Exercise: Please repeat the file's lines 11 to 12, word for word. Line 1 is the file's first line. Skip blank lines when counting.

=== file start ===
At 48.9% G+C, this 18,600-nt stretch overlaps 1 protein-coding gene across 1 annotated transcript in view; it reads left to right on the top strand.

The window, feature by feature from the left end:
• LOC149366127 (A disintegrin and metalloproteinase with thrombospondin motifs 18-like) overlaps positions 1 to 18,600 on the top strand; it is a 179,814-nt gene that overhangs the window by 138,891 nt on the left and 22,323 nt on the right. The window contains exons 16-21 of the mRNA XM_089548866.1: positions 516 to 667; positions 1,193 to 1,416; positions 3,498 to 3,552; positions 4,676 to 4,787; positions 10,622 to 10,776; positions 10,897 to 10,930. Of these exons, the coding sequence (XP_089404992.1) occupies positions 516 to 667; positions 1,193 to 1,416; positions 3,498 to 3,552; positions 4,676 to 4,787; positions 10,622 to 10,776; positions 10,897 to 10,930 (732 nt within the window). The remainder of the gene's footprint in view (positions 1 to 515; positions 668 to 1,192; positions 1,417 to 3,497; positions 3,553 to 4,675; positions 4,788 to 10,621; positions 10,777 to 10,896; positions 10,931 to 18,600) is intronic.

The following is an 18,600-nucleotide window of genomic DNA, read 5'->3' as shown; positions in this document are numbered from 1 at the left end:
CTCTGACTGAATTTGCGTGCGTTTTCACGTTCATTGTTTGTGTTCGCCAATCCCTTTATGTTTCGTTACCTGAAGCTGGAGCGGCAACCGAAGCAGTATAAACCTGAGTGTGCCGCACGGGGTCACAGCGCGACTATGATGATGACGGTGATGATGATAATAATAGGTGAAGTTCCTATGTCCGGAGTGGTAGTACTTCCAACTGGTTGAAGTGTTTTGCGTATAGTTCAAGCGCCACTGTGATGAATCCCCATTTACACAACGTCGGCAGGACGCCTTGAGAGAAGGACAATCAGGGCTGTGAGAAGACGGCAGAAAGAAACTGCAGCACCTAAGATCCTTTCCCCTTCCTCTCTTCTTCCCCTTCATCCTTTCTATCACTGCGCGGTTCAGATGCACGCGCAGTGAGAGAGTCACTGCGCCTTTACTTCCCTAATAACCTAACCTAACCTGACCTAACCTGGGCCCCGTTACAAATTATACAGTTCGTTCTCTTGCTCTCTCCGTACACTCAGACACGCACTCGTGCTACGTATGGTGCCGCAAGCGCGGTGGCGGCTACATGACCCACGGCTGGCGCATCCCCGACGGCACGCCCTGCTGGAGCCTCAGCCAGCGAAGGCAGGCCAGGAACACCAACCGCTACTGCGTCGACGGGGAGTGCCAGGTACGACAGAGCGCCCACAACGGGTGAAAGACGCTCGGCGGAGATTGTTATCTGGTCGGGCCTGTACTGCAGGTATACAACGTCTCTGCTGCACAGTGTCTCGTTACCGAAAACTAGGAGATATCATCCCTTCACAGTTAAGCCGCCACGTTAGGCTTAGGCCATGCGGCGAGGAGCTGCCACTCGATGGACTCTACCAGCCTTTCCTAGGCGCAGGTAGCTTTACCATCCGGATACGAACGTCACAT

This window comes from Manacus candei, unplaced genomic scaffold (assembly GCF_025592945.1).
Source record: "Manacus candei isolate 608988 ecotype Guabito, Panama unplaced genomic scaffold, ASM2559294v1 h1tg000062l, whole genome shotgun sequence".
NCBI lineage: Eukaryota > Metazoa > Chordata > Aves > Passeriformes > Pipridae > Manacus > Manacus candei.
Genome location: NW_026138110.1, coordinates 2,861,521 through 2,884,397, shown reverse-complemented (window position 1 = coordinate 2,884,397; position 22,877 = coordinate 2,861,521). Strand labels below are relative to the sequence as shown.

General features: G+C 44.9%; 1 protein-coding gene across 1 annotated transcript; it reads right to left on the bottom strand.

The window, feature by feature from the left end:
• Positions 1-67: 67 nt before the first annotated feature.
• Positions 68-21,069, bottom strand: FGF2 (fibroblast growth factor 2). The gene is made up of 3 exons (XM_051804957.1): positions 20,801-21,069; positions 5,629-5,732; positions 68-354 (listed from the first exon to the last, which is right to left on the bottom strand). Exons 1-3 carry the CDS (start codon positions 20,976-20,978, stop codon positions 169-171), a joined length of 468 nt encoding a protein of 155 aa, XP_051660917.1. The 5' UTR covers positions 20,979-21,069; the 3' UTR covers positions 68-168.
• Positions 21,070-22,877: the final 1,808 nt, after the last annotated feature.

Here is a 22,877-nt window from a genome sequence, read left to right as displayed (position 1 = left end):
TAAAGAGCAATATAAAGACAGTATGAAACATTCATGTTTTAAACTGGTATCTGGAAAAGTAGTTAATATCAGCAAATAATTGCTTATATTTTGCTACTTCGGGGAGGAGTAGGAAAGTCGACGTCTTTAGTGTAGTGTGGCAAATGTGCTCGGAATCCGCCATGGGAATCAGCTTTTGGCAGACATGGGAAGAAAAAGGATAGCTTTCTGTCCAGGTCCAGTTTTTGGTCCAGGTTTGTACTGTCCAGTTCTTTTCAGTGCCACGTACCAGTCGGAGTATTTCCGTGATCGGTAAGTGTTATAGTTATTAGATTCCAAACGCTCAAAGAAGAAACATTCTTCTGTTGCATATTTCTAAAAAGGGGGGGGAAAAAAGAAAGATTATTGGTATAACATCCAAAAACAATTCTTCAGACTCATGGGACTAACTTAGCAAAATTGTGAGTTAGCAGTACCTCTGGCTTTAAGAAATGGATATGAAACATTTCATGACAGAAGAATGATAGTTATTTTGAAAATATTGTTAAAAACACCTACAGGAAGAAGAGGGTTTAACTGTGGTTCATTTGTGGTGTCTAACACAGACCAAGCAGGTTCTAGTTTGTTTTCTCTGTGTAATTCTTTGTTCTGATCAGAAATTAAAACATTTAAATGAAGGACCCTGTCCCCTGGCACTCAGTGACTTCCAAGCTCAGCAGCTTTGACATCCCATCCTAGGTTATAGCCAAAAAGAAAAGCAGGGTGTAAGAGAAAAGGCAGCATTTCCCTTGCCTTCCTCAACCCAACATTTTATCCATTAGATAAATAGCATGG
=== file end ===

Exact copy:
The window, feature by feature from the left end:
• Positions 1-67: 67 nt before the first annotated feature.